A person became an indentured servant by borrowing money and then voluntarily agreeing to work off the debt during a specified term. In some societies indentured servants probably differed little from debt slaves i. Debt slaves, however, Slave, were regarded as criminals essentially thieves and thus liable to harsher treatment. Perhaps as many as half of all the white settlers in North America were indentured servants, Slave, who agreed to work for someone the purchaser of the indenture upon arrival to pay for their passage.
Some indentured servants alleged that they were treated worse than slaves; the economic logic of the situation was that slave owners thought of their slaves as a long-term investment whose value would drop if maltreated, whereas the short-term typically four years indentured servants could be abused almost to death because their masters had only a brief interest in them.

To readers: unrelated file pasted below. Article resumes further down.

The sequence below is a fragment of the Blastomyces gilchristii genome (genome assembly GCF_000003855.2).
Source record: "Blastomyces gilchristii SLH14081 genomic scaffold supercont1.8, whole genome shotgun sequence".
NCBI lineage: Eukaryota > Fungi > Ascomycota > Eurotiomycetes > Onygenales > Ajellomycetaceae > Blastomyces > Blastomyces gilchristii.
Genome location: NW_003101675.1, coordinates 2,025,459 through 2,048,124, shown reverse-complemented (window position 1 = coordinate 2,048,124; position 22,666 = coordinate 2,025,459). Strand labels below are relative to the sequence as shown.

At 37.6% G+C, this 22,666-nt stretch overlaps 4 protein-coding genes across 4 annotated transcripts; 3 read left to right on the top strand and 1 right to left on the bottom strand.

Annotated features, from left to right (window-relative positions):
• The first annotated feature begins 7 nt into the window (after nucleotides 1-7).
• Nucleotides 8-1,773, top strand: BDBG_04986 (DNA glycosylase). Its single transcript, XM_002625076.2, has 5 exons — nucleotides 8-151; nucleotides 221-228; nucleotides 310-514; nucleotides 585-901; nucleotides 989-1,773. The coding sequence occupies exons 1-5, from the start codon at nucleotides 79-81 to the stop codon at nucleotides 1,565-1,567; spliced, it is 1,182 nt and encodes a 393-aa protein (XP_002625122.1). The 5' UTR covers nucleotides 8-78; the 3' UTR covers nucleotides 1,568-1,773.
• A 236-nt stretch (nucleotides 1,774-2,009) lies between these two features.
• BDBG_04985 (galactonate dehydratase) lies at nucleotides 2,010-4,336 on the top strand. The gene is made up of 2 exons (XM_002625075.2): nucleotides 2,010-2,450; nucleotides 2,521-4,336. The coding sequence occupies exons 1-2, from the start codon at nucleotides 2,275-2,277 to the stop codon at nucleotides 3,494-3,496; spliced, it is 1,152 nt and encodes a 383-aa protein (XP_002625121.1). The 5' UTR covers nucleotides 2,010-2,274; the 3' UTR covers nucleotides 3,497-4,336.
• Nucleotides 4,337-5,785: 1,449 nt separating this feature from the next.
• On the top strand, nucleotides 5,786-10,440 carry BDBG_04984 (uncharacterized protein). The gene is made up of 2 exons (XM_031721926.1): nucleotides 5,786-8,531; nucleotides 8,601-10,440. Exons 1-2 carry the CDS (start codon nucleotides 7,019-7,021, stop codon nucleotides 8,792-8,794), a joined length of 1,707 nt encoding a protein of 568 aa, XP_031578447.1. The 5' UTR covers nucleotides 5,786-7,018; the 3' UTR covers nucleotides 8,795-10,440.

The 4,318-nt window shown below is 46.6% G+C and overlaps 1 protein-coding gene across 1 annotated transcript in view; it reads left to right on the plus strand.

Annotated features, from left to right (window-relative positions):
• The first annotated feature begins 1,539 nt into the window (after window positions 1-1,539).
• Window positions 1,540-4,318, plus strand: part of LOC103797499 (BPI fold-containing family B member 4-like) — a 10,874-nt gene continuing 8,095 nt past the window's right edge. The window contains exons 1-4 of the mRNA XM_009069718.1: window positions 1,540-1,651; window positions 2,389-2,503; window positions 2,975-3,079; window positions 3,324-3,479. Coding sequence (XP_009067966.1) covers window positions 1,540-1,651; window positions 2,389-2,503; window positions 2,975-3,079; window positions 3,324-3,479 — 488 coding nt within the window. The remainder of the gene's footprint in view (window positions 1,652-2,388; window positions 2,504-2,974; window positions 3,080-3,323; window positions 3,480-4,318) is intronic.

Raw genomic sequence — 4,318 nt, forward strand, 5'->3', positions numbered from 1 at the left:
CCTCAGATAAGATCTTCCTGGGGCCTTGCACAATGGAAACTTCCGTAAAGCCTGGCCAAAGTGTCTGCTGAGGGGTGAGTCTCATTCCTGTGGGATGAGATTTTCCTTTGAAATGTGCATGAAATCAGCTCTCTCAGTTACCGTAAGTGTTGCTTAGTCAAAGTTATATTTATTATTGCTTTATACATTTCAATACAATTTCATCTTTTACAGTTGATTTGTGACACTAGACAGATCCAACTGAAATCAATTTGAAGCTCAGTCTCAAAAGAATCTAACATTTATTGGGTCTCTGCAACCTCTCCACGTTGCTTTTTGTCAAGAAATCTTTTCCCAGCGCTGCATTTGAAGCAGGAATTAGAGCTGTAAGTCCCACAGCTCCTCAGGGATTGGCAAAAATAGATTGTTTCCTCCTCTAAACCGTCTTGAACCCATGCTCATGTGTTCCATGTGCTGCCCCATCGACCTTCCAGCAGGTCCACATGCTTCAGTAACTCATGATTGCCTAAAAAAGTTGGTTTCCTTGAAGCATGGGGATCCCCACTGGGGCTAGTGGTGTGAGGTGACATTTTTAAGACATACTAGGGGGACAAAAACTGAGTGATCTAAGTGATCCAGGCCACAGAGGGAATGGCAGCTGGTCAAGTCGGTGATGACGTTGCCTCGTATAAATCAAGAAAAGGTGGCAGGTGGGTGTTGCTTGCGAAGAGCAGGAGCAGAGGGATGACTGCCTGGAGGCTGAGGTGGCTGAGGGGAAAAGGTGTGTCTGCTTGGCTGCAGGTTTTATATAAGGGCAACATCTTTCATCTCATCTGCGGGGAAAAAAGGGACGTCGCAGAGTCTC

Practices varied, but indenture contracts sometimes specified that the servants were to be set free with a sum of money, sometimes a plot of land, perhaps even a spouse, whereas for manumitted slaves the terms usually depended more on the generosity of the owner.
Peons were either persons forced to work off debts or criminals. Peons, who were the Latin American variant of debt slaves, were forced to work for their creditors to pay off what they owed. They tended to merge with felons because people in both categories were considered criminals, and that was especially true in societies where money fines were the main sanction and form of restitution for crimes.